Ultimate Guide to Making a Cheap But Effective Aluminium Forge.

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Introduction: Ultimate Guide to Making a Cheap But Effective Aluminium Forge.

There are many guides and many ideas I've collected and, being that I completed this (the first one... I made a completely new setup just for this instructible... you should feel special.) within two days and most importantly... cheaply.

My cousin /assistant / camera man and I created this instructable so we could share our wonderful smelting smelting experience and win the hearts and minds of the instructable community.

DISCLAIMER

This instructible includes fire and molten metal.
BE CAREFUL and USE SAFETY EQUIPMENT!

Also; If you mortally wound yourself while duplicating this instructible, please delete this from your history internet history before dieing. i don't want to be held liable.

BACK ON TOPIC!

We shall begin.

Step 1: Parts / Tools

In retrospect, the parts / tools list quite long but it should be things that are easily available.

The most expensive thing was the torch. I'm really cheap but it turned out to be a rewarding investment.

The other parts are as follows:

Quick Setting Quickrete (I got a 20 lb bucket for under 10 bucks)
Something to mix the Quickrete in
Something to stir the Quickrete with
Large Coffee Can (6 inch)
Small Coffee Can (4 inch)
Hack Saw (or any metal cutting tool)
Drill (or metal punch or improvised hole making tool)
An empty 14.1 oz propane tank (make sure it's competently empty)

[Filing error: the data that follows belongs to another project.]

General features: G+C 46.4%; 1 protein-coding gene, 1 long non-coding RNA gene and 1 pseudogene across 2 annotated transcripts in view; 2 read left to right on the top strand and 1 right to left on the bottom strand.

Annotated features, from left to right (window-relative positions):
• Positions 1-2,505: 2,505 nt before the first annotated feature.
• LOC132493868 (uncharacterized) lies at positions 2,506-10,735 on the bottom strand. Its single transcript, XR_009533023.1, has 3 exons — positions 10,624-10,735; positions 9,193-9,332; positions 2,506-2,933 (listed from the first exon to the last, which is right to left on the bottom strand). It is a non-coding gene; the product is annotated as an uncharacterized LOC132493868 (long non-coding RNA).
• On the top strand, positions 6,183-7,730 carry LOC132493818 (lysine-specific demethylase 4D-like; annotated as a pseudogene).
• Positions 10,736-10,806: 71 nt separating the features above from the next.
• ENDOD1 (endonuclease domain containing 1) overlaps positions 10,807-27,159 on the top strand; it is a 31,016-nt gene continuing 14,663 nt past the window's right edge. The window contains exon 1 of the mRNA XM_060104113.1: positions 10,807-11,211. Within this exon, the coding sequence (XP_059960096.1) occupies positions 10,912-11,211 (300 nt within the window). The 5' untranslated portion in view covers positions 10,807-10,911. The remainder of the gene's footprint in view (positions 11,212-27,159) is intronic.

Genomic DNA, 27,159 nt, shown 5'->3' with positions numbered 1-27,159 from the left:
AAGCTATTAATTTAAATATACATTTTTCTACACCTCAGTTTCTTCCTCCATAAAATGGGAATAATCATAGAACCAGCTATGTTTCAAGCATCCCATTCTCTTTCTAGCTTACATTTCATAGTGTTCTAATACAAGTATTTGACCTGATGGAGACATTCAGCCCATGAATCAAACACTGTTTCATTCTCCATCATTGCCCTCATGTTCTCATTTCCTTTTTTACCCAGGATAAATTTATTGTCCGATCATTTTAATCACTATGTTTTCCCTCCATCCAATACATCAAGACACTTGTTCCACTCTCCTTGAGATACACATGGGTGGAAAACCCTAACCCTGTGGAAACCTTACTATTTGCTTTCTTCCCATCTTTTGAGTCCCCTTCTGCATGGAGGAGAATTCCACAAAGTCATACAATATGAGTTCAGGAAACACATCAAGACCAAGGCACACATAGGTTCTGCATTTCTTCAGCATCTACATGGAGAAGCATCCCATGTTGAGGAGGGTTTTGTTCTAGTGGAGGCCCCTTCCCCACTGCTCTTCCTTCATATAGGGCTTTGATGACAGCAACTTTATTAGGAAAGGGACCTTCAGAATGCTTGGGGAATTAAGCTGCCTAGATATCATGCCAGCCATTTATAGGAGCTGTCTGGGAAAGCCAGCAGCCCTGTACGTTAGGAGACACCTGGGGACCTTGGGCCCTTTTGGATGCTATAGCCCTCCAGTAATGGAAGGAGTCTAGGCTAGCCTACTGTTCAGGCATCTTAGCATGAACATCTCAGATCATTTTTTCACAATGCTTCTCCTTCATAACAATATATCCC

Scrap steel bar like from a printer, about a foot long (you can buy 5/8 steel bar at lowes)
A sharpie (or any marking tool)
Tape
Cardboard
Short (about 2 or 3 inches) iron or steel tube that the torch head fits in. (optional)
A ball peen hammer (any hammer will suffice)
Some propane gas (i buy the ones for camping stoves because their $4.38 for a 2 pack of 16.4 oz tanks.)
An oven (optional)
A vice. ( kinda optional. you could find another way but i find the vice necessary)
A mini muffin tin (optional. you just need something to pour the aluminum into.)
Some cheap thin steel wire (1/8 diameter max. but strong enough to hold some weight)

Step 2: A Suitable Crucible

So I took the empty 14.1oz and put it in the vice.

We used my hack saw to cut just under the seam then de-burred the edges.

If you look at the bottom you should see 4 holes. Use a marker to draw a line up the side in line with a hole.

Use the ball peen hammer (or any hammer) and bang out where the line is. This will make a spout. (may take a little working to get it right but as long as it's there, pouring will be easier)

Now draw lines up the sides from the holes adjacent from the side with the spout.

About 1/4 inch from the top, mark the line, and drill at that mark on both sides.

I used a drill but anything number of things could be used.

Make sure your metal bar fits in the holes.

Put on a pair of leather work gloves.

Now mark the center of the bar.

Heat it up over the torch.

When the metal turns red, bend it in half to make an acute angle but not completely in half. (see picture)

Quench the metal in some water and heat up the ends one at a time. Bend them in so they face each other.

Quench the ends and re heat the center bend. Unbend it and rebend it so the ends that you bent in fit into the holes in your half of a propane tank.

Quench the center bend and ensure that your new handle moves freely in it's holes.

You are now the proud parent of a crucible.

Step 3: The Forge

This is kind of difficult but has few steps.


Cut a hole in the side of the big can about an inch from the bottom.

Make sure the pipe fits. (you could use a piece of rolled up paper or cardboard.)

Use a can opener on the bottom of the small coffee can and cut a mouse hole shaped hole in the lower side. (make sure the pipe fits)

Wrap the small can in cardboard. (this is to make it easily removable.) and cut out the mouse hole in the cardboard.

Mix the quickrete. We used 11 cups of quickrete and about 2.5 cups of water.